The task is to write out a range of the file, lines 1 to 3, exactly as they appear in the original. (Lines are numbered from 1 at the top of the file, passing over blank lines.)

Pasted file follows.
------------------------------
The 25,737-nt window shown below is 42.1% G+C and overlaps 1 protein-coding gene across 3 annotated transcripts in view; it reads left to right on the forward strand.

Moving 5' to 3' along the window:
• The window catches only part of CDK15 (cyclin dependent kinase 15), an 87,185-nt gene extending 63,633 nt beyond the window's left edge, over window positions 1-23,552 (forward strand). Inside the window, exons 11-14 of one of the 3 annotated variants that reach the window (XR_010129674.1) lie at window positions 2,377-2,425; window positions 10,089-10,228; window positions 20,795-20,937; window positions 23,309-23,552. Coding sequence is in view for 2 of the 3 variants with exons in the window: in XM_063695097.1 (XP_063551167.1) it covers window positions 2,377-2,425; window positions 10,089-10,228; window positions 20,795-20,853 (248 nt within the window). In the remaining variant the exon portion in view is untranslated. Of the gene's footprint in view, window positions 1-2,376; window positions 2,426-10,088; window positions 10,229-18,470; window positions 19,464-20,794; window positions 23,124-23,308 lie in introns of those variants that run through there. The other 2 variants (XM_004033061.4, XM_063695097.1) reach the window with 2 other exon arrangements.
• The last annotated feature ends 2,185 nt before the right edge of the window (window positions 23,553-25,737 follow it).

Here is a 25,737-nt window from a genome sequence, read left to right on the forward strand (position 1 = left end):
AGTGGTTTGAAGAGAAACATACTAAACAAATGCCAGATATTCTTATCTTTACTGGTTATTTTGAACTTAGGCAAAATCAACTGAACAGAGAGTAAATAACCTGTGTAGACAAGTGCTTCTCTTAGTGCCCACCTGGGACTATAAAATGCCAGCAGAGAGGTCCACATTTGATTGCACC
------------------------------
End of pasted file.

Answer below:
The 25,737-nt window shown below is 42.1% G+C and overlaps 1 protein-coding gene across 3 annotated transcripts in view; it reads left to right on the forward strand.

Moving 5' to 3' along the window:
• The window catches only part of CDK15 (cyclin dependent kinase 15), an 87,185-nt gene extending 63,633 nt beyond the window's left edge, over window positions 1-23,552 (forward strand). Inside the window, exons 11-14 of one of the 3 annotated variants that reach the window (XR_010129674.1) lie at window positions 2,377-2,425; window positions 10,089-10,228; window positions 20,795-20,937; window positions 23,309-23,552. Coding sequence is in view for 2 of the 3 variants with exons in the window: in XM_063695097.1 (XP_063551167.1) it covers window positions 2,377-2,425; window positions 10,089-10,228; window positions 20,795-20,853 (248 nt within the window). In the remaining variant the exon portion in view is untranslated. Of the gene's footprint in view, window positions 1-2,376; window positions 2,426-10,088; window positions 10,229-18,470; window positions 19,464-20,794; window positions 23,124-23,308 lie in introns of those variants that run through there. The other 2 variants (XM_004033061.4, XM_063695097.1) reach the window with 2 other exon arrangements.